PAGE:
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Crisis = Opportunity
Now we know what it's like to be caught between the devil and the deep sea, between a rock and a hard place. The Indian polity is trapped between the BJP, the sore losers, and the Communists, the sanctimonious winners, between the obscurantist Right and the obstructionist Left.
The confrontational politics of the BJP is matched only by the agitational approach of the Communists. Which government would want to take the unpopular decision of hiking oil prices unless global prices forced it to? But both the Left and Right are stomping the streets, competing to win the hearts of the common man that was never theirs in the first place. It is a curious situation. The Communists have power without responsibility. Prime Minister Manmohan Singh has responsibility without full power. And the BJP has neither power nor responsibility. What a mess!
Given what the Communists have done in Kerala, Tripura and especially West Bengal, their protests against the fledgling government appear hypocritical, even farcical. Certainly it isn't fair to dismiss all their objections. They do act as checks and balances, apply the brakes, re-examine accepted truisms. Why, for instance, should the government sell off profitable public sector enterprises? Or, why can't import and excise duties be streamlined so that the government gets its revenue without hiking prices? Creative approaches can solve old problems. Perhaps, what irritates is how the Communist leaders say what they have to say. Be they ageing Turks or old perennials, most of them look like protagonists puffed up with a newfound sense of self-importance. This is their 15 minutes of fame. Strutting and lecturing on the national stage is such a rare chance. This is their opportunity to go mainstream, spread their wings from their regional fiefdoms. They would do themselves a great service if they used this opportunity to realise two things. First, they are not the sole custodians of public good, exactly as the right-wingers weren't either. Periodically they should remind themselves exactly how many seats they have in Parliament. Then they would realise they do not have the mandate to sit at the driving wheel and steer the nation. Second, not unlike the BJP, the Communists should engage in a bit of self-introspection: why are they still confined to only three states?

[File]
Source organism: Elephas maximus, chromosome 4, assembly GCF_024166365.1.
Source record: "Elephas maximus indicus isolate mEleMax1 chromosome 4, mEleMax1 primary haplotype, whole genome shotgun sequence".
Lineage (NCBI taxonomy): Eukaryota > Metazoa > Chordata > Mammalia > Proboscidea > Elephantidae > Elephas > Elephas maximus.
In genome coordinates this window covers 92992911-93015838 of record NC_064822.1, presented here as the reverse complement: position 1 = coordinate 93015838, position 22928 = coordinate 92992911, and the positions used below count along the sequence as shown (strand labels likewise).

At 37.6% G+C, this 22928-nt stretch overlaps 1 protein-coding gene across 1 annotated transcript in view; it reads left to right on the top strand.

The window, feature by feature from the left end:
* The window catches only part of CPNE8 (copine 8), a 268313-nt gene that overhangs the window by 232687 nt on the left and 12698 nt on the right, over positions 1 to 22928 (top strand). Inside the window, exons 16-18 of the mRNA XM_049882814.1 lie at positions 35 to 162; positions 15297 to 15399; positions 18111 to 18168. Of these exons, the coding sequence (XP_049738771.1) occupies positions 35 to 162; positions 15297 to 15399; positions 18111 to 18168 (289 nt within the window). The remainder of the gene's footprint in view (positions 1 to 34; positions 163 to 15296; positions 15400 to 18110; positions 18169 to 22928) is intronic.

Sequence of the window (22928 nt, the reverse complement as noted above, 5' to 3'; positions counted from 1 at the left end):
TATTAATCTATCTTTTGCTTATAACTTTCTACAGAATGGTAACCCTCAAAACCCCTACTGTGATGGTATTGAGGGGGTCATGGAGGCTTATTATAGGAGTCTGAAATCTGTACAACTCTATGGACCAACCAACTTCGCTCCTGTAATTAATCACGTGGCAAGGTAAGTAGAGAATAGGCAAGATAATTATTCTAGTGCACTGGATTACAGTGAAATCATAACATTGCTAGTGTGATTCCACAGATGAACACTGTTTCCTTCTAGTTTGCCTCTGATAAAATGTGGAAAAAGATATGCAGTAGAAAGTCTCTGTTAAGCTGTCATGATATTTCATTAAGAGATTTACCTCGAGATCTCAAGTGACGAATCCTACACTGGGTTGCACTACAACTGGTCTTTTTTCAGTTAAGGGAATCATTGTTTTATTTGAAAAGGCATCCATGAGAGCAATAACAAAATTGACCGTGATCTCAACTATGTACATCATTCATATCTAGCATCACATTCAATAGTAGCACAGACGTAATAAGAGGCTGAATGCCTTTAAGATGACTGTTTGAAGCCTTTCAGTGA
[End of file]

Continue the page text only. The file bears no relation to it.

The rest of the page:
But introspection requires humility, a quality that seems alien to the self-righteous know-alls of both the Left and Right. Ironically, the only man who seems capable of introspection in the current political circus is our prime minister. India has rarely been blessed with a man of such decency and integrity, brilliance and modesty, efficiency and humaneness. There are few presidents or prime ministers around the world who have a better grasp of economic fundamentals than Manmohan Singh. Not just India, the world is at the crossroads today—democracy, globalisation and economic reform have swept the globe, but rising disparity, injustice and inequity have made it unsustainable for reforming countries to continue on the same beaten track. India Shining may have exposed the cruelty of disparity in India, but the same tragic saga of urban-rural, rich-poor divide is devastating China, Russia and others.
As finance minister, Manmohan Singh showed how to initiate, pace and nuance reforms in a difficult country like India. Precisely because he is a man of introspection and creativity, he realises it is not sufficient to do more of the same now. He has to change gears, shift focus from the mainstream to the marginalised. This time around he must use his skill to give the poor a stake in progress. He is the perfect man at the perfect time. If he could help develop India's underclass, he would have done a great service not just to the country, but the world. His reforms, first for private enterprise and then for effective governance, could become an international model, the roadmap for the much-needed Third Way or Middle Path that combines the best of capitalism and socialism.
When he was finance minister, Manmohan Singh once told me he was able to do what was needed to reform India's antiquated economy without interference because his prime minister, Narasimha Rao, gave him complete freedom and assured him that he would take care of the political fallout. Rao acted as the buffer between him and the legion of angry protesters, most notably fat-cat Congressmen appalled that their empire of power and patronage was being wrecked from within. In a sense, Manmohan Singh is lucky this time too. Given her position, Sonia Gandhi could be the perfect buffer so that Singh has the political space and freedom to reform India in a humane way so that the poor too can benefit. No person is better poised to succeed than this prime minister and if he does, then India would take her rightful place as a world leader, the trailblazer of the Middle Path, a role achieved not through nuclear bombs, but through intellect, creativity and compassion—qualities that the Indian civilisation is fabled for.
But all this seems a fool's fantasy when one watches the antics of the Left and the Right. There are no soul-stirring qualities on display here. It's the usual medley of petty-mindedness, jealousies and rivalries. No one is thinking of the big picture. Everyone has their fatal flaw and Manmohan Singh's appears to be his seeming lack of firmness. The honeymoon phase is ending, inflation is rising and his window of opportunity to establish his authority is closing. He continues to be buffeted by the Left and Right. The Left objects, the Right protests. The Left undermines, the Right provokes. The Left accuses, the Right attacks. Left, Right, Left, Right—is the Manmohan Singh government marching to its doom? Could be, unless the prime minister takes charge and steers gently but firmly in his own direction.
(The author can be reached at email@example.com)